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Brooks v. Acting Commissioner of Social Security

United States District Court, S.D. New York

March 14, 2014




Plaintiff Jahmela Brooks, proceeding pro se, appeals from a final decision of the Commissioner of Social Security denying her application for benefits. The Acting Commissioner[1] has moved the Court to reverse that final decision and remand the case for rehearing pursuant to the fourth sentence of 42 U.S.C. § 405(g). The Court concludes that remand is appropriate here and so grants the Acting Commissioner's motion.


A. Factual Background

On February 19, 2010, Plaintiff applied for Supplemental Security Income disability benefits. (Tr. 6, 70). She complained of disabilities arising from HIV infection, hypertension, obesity, affective disorder, anxiety, sleep disturbance, depression, and gastritis. ( Id. at 11-13, 42). Her claim for benefits was denied on April 1, 2010. ( Id. at 38).

On April 28, 2010, Plaintiff filed a Request for Hearing by Administrative Law Judge, disagreeing with that adverse determination. (Tr. 42). On January 18, 2011, a hearing was scheduled for February 15, 2011. ( Id. at 53). Plaintiff testified at the hearing on February 15, 2011, before an Administrative Law Judge ( id. at 23-36), who subsequently issued a decision on March 3, 2011, denying her claim on the basis that Plaintiff was not disabled ( id. at 10-17). Plaintiff filed a Request for Review of that decision on April 29, 2011. ( Id. at 6). The Appeals Counsel denied Plaintiff's request for review on April 24, 2012, rendering the ALJ's decision the final decision of the Commissioner. ( Id. at 1).

B. The Instant Litigation

Plaintiff filed the Complaint in this action on June 27, 2012, appealing the decision denying her application for benefits. (Dkt. #1). The Commissioner[3] answered the Complaint on December 4, 2012. (Dkt. #11). The Court set a briefing schedule for motions for judgment on the pleadings (Dkt. #17). After several extensions, the Acting Commissioner filed a motion for remand on January 24, 2014 (Dkt. #24), accompanied by a memorandum of law in its support (Dkt. #25). Plaintiff did not file any opposition.


A. Applicable Law

42 U.S.C. § 405(g) provides, in its fourth sentence:

The court shall have power to enter, upon the pleadings and transcript of the record, a judgment affirming, modifying, or reversing the decision of the Secretary, with or without remanding the case for a rehearing.

"[A] sentence-four remand order terminate[s] the civil action' seeking judicial review of the Secretary's final decision." Shalala v. Schaefer, 509 U.S. 292, 299 (1993) (emphasis omitted, second alteration in original) (quoting Sullivan v. Finkelstein, 496 U.S. 617, 625 (1990)). "Such a remand is appropriate when the Commission has failed to provide a full and fair hearing, to make explicit findings, or to have correctly applied the law and regulations.'" Melecio v. Astrue, No. 09 Civ. 1900 (CSH), 2010 WL 382722, at *1 (D. Conn. Jan. 27, 2010) (quoting Castro v. Apfel, No. 98 Civ. 0395 (CEH), 1999 WL 761142, at *2 (W.D.N.Y. May 13, 1999)); see also Rosa v. Callahan, 168 F.3d 72, 83 (2d Cir. 1999) (observing that sentence-four remands are appropriate when "further development of the evidence" is necessary). In contrast, where a reviewing court has "no apparent basis to conclude that a more complete record might support the Commissioner's decision, " it is appropriate to reverse without remand or to remand only for calculation of benefits. Rosa, 168 F.3d at 83 (2d Cir. 1999).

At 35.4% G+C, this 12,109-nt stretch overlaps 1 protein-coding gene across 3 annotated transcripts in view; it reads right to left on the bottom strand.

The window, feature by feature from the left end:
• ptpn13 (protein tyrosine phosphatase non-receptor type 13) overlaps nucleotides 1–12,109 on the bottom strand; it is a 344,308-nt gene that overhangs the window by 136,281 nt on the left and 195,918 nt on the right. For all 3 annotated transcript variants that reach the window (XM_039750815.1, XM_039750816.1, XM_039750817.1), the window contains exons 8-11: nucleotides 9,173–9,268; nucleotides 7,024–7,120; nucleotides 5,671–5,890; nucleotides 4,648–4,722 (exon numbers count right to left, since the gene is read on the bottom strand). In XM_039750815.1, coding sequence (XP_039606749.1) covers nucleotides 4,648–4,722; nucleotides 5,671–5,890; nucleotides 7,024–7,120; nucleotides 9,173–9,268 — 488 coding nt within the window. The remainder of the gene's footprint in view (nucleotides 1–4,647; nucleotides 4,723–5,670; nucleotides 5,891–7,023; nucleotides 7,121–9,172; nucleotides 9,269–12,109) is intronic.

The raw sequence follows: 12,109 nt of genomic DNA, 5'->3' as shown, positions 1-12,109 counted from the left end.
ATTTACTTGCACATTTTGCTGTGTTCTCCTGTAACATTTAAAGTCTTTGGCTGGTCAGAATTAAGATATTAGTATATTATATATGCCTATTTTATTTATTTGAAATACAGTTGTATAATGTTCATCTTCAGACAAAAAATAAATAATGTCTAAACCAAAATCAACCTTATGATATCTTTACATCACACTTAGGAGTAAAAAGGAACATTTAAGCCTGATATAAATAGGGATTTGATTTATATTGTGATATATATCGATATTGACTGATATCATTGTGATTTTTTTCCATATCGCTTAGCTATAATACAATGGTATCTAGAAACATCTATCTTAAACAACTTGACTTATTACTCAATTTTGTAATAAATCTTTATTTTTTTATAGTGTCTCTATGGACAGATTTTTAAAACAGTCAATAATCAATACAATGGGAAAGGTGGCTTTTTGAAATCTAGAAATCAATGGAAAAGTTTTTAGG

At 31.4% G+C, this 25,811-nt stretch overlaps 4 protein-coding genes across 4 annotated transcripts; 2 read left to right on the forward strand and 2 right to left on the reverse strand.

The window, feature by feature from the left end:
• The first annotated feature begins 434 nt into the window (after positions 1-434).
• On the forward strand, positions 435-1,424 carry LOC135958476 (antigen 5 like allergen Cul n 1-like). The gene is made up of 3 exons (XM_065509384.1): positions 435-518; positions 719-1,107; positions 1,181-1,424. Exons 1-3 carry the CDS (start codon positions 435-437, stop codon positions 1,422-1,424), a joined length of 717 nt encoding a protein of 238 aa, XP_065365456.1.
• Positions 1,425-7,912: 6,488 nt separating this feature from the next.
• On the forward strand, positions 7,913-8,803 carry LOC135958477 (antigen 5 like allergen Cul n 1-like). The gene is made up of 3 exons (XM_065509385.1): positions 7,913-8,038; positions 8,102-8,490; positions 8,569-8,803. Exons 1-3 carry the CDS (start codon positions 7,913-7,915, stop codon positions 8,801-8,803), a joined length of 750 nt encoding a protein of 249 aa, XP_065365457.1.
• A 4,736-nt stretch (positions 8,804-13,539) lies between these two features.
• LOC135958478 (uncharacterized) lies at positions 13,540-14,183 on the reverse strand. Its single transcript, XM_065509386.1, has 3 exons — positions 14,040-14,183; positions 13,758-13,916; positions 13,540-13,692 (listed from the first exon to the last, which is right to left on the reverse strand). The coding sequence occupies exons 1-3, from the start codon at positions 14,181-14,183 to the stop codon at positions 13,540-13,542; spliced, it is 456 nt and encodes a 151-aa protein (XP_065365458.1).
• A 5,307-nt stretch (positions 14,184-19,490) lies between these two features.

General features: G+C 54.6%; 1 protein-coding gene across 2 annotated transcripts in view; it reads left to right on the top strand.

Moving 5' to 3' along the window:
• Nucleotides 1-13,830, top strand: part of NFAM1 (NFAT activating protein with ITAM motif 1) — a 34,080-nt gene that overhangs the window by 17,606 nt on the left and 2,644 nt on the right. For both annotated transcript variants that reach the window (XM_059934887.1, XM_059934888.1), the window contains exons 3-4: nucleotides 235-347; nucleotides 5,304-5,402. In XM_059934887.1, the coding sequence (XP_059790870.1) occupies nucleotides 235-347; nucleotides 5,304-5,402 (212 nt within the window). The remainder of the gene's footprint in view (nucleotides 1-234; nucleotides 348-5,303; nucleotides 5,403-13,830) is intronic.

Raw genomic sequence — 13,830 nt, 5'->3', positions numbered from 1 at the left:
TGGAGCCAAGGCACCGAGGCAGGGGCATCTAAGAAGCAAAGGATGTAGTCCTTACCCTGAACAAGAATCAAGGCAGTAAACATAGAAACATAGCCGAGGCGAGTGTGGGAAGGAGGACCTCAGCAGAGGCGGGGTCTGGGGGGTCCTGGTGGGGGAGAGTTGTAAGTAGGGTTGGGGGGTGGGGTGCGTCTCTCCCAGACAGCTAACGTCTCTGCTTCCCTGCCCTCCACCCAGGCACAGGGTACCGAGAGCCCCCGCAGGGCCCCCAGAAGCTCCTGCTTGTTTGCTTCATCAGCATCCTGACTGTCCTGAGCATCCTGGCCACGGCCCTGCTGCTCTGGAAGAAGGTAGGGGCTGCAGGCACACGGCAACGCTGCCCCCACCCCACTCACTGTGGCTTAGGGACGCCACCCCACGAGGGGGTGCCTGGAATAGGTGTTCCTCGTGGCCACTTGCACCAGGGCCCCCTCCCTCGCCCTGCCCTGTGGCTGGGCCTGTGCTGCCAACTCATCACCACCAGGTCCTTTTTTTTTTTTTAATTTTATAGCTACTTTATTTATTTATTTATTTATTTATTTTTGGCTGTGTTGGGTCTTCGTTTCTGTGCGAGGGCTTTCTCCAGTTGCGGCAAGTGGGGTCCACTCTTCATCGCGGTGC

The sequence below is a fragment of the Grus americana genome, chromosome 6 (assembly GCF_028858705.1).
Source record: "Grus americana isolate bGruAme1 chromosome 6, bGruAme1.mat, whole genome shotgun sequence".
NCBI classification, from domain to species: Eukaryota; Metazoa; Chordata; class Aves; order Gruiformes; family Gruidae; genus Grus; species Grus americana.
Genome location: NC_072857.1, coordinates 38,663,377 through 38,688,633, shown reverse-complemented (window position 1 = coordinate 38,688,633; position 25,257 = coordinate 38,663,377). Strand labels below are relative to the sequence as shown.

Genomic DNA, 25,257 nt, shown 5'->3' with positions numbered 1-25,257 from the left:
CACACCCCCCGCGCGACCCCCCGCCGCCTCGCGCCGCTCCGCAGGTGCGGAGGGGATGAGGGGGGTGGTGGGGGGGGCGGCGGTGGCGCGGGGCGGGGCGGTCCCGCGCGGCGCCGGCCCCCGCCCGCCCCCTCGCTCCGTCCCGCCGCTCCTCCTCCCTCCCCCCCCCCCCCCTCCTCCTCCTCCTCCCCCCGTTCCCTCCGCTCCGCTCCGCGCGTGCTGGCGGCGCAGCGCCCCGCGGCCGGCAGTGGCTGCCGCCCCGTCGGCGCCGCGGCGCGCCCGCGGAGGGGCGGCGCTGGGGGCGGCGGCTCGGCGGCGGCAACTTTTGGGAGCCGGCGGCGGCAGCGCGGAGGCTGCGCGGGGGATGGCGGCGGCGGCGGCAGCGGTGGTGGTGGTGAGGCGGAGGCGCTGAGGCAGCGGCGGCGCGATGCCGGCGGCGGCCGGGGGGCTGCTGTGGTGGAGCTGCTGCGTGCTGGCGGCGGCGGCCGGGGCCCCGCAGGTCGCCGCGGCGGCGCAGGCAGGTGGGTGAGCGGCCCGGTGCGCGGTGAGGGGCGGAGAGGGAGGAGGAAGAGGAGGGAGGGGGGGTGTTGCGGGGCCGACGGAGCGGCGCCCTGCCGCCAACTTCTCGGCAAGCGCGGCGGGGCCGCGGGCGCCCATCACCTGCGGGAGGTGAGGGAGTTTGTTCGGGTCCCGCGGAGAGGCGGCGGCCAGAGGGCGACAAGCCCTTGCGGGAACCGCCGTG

B. Analysis

The Acting Commissioner seeks a remand here because of confessed errors on the part of the ALJ. Specifically, the Acting Commissioner submits that the ALJ failed to: contact Plaintiff's treating psychologist to obtain her treatment notes before rejecting the doctor's opinion of Plaintiff's mental condition; evaluate the consultative examiner's opinion regarding Plaintiff's difficulties dealing with stress; and explain Plaintiff's limitations in setting out Plaintiff's residual functional capacity. (Br. 3-4).

The Court agrees that remand is appropriate. The ALJ's decision was impermissibly insufficient in each of the areas the Acting Commissioner identifies. First, Plaintiff's examining psychiatrist reported that, in her opinion, Plaintiff had a "marked" inability to understand, remember, and carry out simple and complex instructions; make judgments on simple and complex work-related decisions; interact appropriately with the public, supervisors, and coworkers; and respond appropriately to usual work situations and to changes in a routine work setting. (Tr. 198-99). In the examining psychiatrist's opinion, Plaintiff "is unable to work due to both mental and physical disabilities." ( Id. at 199). The ALJ discounted these observations as "not supported by any objective clinical findings" without attempting to discover what, if any, clinical findings supported the examining psychologist's judgment. ( Id. at 15).

Second, the consultative examiner observed that Plaintiff "may have difficulty at times appropriately dealing with stress." (Tr. 177). The ALJ noted this opinion in his decision, yet concluded that the consultative examiner's report established "unremarkable results except for evidence of fair grooming and fair insight and judgment." ( Id. at 15). This was not a correct conclusion to draw from the consultative examiner's report without evaluating the extent to which Plaintiff's difficulties dealing with stress could impact her ability to work.